As well as rugby union, the Millennium Stadium has hosted a variety of sports, including rugby league, speedway, boxing, a stage of the World Rally Championship, indoor cricket, equestrian events, and Welsh international soccer matches.  Six FA Cup finals and several other important football fixtures were played there while Wembley Stadium was redeveloped between 2002 and 2007.  The UEFA Champions League Final was held there in 2017.

Each year, a number of live music events take place, headlined by major international artists.  Particularly noteworthy was a charity concert held on 22 January 2005.  Organised in just three weeks, it attracted a host of star performers and raised £1.25 million to aid relief efforts following the Boxing Day tsunami in South Asia.

On a more day-to-day basis, the stadium also offers a range of facilities for conferences, dinners, banquets, balls, parties and weddings receptions.

David Webb, Glamorgan Archives Volunteer

Sources consulted:

Cardiff Yacht Club and Dock Gate

Cardiff Yacht Club was founded in 1900, originally meeting in the Avondale Hotel, Clarence Road, on the site now occupied by Avondale Court.  The Marquess of Bute presented silver cups to the winners of the races held at annual reviews and regattas.

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The clubhouse illustrated by Mary Traynor stood south of the now closed access lock to Roath Basin.  It was built by members from a prefabricated building in 1958 and extended in 1981.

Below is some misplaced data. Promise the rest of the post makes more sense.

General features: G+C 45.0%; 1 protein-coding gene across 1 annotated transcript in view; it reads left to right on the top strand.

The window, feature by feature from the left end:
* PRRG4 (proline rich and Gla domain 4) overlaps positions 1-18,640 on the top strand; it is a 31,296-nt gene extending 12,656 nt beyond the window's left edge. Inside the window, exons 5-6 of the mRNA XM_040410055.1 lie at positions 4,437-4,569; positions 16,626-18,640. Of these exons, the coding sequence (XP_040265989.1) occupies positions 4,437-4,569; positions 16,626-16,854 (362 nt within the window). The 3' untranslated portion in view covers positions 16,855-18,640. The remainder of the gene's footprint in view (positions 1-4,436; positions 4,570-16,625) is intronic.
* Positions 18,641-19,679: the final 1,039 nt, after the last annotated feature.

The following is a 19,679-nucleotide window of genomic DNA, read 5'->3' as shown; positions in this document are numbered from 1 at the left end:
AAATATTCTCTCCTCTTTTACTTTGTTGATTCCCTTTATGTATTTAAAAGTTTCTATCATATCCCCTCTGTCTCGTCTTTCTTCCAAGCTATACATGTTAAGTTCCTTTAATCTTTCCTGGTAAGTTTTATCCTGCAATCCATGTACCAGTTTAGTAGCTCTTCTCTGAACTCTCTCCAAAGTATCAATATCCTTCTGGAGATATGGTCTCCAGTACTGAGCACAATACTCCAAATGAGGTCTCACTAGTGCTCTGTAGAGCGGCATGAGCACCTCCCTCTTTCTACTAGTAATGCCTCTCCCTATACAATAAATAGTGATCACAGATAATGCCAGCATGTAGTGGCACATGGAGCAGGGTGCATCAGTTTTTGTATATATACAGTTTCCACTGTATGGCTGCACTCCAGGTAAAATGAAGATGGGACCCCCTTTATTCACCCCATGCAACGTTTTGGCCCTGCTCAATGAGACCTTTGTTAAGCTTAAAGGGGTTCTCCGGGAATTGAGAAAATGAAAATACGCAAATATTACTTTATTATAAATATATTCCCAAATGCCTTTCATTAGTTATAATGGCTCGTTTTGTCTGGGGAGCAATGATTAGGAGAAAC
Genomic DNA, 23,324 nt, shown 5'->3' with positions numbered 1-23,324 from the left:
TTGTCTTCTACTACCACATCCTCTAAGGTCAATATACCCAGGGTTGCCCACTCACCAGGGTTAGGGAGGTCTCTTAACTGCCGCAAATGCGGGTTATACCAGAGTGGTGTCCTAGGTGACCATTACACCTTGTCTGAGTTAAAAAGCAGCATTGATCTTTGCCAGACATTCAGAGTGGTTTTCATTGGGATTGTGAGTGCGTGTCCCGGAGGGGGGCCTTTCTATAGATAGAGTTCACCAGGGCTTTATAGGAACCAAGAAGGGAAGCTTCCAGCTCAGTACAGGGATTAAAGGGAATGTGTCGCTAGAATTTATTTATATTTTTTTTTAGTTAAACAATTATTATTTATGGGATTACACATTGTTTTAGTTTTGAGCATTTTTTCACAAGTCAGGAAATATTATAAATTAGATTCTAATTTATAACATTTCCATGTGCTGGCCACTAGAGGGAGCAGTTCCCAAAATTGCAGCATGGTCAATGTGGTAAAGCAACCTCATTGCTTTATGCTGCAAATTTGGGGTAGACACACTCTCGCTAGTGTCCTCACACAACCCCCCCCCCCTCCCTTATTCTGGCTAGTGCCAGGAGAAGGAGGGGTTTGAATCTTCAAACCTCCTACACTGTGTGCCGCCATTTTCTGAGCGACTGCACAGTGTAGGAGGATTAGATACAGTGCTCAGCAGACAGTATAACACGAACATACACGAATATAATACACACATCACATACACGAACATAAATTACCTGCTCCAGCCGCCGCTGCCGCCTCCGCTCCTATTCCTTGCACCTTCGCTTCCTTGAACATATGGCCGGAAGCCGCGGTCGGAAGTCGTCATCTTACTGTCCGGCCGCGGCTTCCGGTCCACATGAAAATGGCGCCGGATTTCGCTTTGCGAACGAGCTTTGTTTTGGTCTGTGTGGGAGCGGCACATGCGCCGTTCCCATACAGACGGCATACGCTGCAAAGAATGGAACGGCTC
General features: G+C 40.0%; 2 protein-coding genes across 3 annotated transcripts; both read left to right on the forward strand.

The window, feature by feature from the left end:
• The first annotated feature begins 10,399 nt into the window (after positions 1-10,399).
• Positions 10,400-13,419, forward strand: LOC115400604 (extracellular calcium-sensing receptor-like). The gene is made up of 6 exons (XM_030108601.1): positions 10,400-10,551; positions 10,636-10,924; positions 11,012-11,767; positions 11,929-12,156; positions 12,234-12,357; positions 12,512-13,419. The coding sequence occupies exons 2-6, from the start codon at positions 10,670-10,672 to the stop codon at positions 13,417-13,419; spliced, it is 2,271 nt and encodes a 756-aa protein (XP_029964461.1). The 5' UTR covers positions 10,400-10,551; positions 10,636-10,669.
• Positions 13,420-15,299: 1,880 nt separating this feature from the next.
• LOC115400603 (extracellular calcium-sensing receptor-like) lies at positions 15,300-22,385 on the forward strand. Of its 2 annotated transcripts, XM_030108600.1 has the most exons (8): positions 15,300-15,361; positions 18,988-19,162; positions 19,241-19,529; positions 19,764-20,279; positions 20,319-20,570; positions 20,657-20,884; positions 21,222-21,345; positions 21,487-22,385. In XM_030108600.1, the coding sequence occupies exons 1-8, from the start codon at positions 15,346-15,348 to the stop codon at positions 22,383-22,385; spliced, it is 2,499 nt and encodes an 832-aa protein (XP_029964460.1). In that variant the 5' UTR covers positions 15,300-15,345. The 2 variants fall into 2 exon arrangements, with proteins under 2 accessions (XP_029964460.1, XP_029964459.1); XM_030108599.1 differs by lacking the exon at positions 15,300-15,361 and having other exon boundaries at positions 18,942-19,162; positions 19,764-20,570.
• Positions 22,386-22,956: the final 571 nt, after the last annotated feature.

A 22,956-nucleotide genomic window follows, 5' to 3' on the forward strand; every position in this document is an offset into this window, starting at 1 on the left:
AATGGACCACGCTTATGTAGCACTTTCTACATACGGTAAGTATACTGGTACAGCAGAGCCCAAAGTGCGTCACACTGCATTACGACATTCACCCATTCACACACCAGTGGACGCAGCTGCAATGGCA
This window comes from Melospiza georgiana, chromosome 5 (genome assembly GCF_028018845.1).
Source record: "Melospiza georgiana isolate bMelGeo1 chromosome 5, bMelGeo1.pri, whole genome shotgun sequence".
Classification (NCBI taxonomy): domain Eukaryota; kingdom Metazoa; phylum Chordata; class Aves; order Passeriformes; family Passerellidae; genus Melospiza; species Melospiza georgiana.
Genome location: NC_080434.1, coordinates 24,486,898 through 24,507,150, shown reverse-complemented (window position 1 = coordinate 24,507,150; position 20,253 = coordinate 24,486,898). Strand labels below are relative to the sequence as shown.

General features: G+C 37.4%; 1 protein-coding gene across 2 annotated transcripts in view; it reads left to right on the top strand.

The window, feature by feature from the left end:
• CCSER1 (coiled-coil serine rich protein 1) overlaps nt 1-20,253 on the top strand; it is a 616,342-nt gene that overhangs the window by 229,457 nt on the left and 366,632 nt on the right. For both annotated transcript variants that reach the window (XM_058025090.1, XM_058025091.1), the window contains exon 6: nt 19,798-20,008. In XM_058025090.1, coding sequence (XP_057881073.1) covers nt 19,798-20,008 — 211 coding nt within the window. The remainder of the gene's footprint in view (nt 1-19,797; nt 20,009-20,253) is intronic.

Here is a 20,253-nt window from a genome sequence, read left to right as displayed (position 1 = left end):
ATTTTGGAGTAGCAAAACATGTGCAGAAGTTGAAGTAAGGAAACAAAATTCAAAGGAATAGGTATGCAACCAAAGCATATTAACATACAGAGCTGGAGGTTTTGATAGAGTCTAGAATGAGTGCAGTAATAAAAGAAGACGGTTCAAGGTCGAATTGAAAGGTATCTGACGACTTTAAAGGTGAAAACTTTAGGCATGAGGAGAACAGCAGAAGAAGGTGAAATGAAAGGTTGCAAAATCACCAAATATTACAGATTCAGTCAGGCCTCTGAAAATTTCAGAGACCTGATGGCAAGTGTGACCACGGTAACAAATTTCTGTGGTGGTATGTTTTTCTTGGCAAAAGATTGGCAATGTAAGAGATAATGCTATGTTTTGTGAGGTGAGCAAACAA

With the redevelopment of Cardiff Bay, the Yacht Club moved in 2001 to new premises at the western end of Windsor Esplanade.

David Webb, Glamorgan Archives Volunteer

Sources consulted:

Preswylfa, Clive Road, Cardiff

Preswylfa stood in Clive Road, Canton, on the northern side of its junction with Romilly Road.  It is unclear when the house was built but it was probably quite new in 1861 when the census records its occupants as Robert Rees and his family.  Forty-four year old Rees, a Wesleyan Methodist Minister, was Superintendent of fourteen chapels in the Cardiff District.  The house, then, would have been surrounded mainly by fields and open countryside.  It has been suggested that Preswylfa was built by Lewis Davis, a Rhondda coal-owner – who does seem to have lived there in the late 1860s; this is not inconsistent with the 1861 record since Davis is known to have contributed significantly to Wesleyan funds.